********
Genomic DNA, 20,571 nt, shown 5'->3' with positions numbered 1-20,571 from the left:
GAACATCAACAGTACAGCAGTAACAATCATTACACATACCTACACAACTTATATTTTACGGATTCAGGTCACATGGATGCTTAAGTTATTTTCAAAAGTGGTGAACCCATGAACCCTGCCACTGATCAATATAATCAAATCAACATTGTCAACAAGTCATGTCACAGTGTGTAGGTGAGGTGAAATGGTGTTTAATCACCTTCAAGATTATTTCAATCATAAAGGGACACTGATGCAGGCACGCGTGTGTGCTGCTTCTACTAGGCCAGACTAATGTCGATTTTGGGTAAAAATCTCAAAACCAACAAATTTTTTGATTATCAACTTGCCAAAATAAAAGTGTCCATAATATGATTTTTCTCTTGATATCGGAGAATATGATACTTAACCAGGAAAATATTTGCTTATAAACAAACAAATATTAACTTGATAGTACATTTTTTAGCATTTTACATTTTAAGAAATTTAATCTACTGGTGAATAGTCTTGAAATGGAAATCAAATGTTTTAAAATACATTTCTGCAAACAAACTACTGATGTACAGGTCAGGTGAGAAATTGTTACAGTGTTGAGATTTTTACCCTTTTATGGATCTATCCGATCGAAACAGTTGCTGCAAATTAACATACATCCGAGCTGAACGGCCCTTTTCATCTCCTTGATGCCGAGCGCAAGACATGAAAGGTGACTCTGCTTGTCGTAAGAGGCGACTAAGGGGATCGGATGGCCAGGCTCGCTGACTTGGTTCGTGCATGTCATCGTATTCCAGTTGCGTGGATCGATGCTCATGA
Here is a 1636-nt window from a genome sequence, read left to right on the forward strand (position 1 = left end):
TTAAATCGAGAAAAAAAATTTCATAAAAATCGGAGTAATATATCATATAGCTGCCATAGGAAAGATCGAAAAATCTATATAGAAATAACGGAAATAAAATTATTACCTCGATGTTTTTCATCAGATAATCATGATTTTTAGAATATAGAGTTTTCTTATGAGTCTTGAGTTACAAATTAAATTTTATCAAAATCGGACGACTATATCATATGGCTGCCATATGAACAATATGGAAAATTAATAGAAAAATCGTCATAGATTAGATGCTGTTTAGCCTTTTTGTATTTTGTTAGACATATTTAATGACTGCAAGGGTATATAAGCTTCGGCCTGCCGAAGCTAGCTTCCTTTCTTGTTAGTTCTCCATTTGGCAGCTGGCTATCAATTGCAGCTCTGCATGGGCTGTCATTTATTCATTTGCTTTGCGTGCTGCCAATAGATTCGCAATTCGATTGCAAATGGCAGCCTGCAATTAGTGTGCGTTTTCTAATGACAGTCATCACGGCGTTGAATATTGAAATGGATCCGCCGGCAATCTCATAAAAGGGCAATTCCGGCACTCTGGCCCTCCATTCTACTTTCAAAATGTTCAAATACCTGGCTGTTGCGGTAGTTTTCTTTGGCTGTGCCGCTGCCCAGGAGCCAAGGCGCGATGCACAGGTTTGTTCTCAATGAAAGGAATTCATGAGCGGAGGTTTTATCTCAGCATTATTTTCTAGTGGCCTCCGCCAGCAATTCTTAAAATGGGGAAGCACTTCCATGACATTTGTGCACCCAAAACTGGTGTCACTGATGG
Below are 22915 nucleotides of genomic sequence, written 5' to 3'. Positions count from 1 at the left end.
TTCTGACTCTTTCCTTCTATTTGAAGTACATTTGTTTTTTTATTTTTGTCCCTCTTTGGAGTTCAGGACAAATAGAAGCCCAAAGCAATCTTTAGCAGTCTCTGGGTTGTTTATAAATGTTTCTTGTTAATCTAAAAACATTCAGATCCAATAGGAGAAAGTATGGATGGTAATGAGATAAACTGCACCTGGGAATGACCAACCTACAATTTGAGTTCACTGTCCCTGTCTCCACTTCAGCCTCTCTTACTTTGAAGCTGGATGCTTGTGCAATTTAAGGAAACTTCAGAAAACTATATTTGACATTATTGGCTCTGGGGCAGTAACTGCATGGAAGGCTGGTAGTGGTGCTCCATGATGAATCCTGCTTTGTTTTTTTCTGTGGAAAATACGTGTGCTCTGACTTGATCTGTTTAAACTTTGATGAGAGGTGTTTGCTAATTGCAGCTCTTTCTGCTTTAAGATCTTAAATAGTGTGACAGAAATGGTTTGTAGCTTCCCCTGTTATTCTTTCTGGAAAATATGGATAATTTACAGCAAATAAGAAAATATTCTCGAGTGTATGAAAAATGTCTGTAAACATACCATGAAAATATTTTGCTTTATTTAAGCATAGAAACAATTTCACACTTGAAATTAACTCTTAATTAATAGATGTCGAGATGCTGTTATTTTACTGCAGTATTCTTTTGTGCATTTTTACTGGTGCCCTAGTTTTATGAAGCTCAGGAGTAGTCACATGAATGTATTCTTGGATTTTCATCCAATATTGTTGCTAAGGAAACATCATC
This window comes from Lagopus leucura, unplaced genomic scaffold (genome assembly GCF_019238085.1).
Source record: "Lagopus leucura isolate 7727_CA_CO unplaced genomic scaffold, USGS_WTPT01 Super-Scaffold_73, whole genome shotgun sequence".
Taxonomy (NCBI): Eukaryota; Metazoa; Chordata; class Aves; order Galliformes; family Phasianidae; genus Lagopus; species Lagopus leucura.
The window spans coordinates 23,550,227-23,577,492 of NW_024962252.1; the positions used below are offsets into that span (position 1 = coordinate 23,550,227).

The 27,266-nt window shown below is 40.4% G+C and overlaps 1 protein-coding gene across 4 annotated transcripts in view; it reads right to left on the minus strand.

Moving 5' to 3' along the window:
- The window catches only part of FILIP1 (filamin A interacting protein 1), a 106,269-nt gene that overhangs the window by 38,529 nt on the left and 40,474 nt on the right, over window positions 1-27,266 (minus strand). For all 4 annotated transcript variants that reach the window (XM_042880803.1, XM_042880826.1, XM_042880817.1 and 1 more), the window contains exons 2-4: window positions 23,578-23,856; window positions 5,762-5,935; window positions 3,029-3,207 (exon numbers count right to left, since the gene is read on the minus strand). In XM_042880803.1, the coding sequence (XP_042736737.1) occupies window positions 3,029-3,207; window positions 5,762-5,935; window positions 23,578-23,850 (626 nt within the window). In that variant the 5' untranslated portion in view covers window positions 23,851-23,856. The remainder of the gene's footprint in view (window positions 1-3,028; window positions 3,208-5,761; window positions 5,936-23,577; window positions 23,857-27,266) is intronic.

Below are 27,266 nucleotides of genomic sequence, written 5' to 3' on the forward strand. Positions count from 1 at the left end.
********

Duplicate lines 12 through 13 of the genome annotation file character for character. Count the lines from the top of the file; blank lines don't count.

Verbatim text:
Moving 5' to 3' along the window:
- The window catches only part of FILIP1 (filamin A interacting protein 1), a 106,269-nt gene that overhangs the window by 38,529 nt on the left and 40,474 nt on the right, over window positions 1-27,266 (minus strand). For all 4 annotated transcript variants that reach the window (XM_042880803.1, XM_042880826.1, XM_042880817.1 and 1 more), the window contains exons 2-4: window positions 23,578-23,856; window positions 5,762-5,935; window positions 3,029-3,207 (exon numbers count right to left, since the gene is read on the minus strand). In XM_042880803.1, the coding sequence (XP_042736737.1) occupies window positions 3,029-3,207; window positions 5,762-5,935; window positions 23,578-23,850 (626 nt within the window). In that variant the 5' untranslated portion in view covers window positions 23,851-23,856. The remainder of the gene's footprint in view (window positions 1-3,028; window positions 3,208-5,761; window positions 5,936-23,577; window positions 23,857-27,266) is intronic.